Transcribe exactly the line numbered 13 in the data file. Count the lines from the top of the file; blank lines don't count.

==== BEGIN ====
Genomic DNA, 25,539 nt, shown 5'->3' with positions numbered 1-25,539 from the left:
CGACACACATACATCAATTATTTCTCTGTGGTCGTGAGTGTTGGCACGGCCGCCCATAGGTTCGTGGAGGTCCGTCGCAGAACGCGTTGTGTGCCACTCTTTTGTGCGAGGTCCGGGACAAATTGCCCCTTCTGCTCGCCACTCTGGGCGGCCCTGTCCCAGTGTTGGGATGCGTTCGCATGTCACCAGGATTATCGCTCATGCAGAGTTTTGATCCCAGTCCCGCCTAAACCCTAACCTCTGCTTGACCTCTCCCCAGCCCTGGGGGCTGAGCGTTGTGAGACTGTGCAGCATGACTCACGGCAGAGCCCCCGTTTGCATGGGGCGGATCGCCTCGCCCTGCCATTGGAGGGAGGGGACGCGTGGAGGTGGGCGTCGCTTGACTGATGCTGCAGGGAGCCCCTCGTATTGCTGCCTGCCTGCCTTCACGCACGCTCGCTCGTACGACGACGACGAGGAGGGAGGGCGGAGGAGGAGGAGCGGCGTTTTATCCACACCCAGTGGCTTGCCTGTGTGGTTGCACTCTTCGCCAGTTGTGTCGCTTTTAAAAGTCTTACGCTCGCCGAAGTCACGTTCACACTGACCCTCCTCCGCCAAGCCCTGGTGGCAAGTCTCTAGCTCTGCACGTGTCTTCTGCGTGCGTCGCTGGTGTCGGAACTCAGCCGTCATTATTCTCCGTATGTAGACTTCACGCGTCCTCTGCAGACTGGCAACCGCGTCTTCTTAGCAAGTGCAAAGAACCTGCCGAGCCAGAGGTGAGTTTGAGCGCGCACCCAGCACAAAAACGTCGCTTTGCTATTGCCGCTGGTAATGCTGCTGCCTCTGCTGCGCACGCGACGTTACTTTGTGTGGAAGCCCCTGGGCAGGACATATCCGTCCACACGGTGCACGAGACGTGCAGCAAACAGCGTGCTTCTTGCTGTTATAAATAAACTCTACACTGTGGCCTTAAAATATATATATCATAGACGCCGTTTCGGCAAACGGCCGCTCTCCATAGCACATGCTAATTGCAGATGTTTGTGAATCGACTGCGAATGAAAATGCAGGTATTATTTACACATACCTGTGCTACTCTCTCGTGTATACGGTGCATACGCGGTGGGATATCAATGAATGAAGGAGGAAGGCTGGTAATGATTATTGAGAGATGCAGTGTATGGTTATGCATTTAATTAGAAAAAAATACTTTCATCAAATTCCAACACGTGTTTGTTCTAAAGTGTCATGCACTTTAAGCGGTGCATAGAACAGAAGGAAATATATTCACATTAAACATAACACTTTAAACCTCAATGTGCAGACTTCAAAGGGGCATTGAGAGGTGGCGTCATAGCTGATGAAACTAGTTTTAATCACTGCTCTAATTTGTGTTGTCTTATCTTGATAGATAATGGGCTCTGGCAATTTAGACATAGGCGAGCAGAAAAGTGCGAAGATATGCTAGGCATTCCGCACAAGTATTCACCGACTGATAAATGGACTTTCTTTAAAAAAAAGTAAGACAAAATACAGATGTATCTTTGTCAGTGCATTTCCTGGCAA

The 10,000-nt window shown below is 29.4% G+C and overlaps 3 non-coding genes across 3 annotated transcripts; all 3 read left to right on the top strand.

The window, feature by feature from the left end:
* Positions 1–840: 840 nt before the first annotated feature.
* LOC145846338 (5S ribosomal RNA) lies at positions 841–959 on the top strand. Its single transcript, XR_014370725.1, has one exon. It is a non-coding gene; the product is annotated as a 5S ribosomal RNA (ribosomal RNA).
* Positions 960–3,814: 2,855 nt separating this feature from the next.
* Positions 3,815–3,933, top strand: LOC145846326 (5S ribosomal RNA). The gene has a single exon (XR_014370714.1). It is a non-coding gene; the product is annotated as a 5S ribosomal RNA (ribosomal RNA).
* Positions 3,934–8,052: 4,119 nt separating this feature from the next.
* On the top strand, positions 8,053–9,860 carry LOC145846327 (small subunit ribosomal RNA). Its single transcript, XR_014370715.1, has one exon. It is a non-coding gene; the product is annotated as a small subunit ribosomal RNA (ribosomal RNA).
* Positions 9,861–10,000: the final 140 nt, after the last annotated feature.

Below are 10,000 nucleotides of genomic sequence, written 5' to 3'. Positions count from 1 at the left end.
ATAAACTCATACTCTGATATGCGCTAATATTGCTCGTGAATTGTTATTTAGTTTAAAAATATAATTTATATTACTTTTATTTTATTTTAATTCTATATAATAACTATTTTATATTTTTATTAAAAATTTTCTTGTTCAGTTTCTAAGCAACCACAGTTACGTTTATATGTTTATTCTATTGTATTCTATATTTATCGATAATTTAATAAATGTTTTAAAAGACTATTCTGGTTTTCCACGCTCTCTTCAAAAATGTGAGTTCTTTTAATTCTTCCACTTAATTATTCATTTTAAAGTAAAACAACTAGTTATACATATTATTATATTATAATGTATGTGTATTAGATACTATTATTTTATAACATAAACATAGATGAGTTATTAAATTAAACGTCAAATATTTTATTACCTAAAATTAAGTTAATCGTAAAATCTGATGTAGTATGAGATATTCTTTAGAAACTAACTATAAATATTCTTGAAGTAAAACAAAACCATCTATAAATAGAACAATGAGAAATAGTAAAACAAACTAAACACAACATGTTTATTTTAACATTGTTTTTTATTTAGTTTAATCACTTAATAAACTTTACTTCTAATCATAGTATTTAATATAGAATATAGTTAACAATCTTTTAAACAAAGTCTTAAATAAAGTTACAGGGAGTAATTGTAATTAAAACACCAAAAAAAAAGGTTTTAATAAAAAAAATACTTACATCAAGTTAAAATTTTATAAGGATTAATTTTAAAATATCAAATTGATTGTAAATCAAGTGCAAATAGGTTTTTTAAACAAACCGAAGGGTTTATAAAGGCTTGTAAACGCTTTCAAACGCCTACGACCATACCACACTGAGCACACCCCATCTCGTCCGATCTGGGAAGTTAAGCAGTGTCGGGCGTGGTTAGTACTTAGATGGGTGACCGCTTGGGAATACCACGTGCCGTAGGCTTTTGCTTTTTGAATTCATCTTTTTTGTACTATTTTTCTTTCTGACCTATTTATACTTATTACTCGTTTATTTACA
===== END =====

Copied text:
ATAAACTCATACTCTGATATGCGCTAATATTGCTCGTGAATTGTTATTTAGTTTAAAAATATAATTTATATTACTTTTATTTTATTTTAATTCTATATAATAACTATTTTATATTTTTATTAAAAATTTTCTTGTTCAGTTTCTAAGCAACCACAGTTACGTTTATATGTTTATTCTATTGTATTCTATATTTATCGATAATTTAATAAATGTTTTAAAAGACTATTCTGGTTTTCCACGCTCTCTTCAAAAATGTGAGTTCTTTTAATTCTTCCACTTAATTATTCATTTTAAAGTAAAACAACTAGTTATACATATTATTATATTATAATGTATGTGTATTAGATACTATTATTTTATAACATAAACATAGATGAGTTATTAAATTAAACGTCAAATATTTTATTACCTAAAATTAAGTTAATCGTAAAATCTGATGTAGTATGAGATATTCTTTAGAAACTAACTATAAATATTCTTGAAGTAAAACAAAACCATCTATAAATAGAACAATGAGAAATAGTAAAACAAACTAAACACAACATGTTTATTTTAACATTGTTTTTTATTTAGTTTAATCACTTAATAAACTTTACTTCTAATCATAGTATTTAATATAGAATATAGTTAACAATCTTTTAAACAAAGTCTTAAATAAAGTTACAGGGAGTAATTGTAATTAAAACACCAAAAAAAAAGGTTTTAATAAAAAAAATACTTACATCAAGTTAAAATTTTATAAGGATTAATTTTAAAATATCAAATTGATTGTAAATCAAGTGCAAATAGGTTTTTTAAACAAACCGAAGGGTTTATAAAGGCTTGTAAACGCTTTCAAACGCCTACGACCATACCACACTGAGCACACCCCATCTCGTCCGATCTGGGAAGTTAAGCAGTGTCGGGCGTGGTTAGTACTTAGATGGGTGACCGCTTGGGAATACCACGTGCCGTAGGCTTTTGCTTTTTGAATTCATCTTTTTTGTACTATTTTTCTTTCTGACCTATTTATACTTATTACTCGTTTATTTACA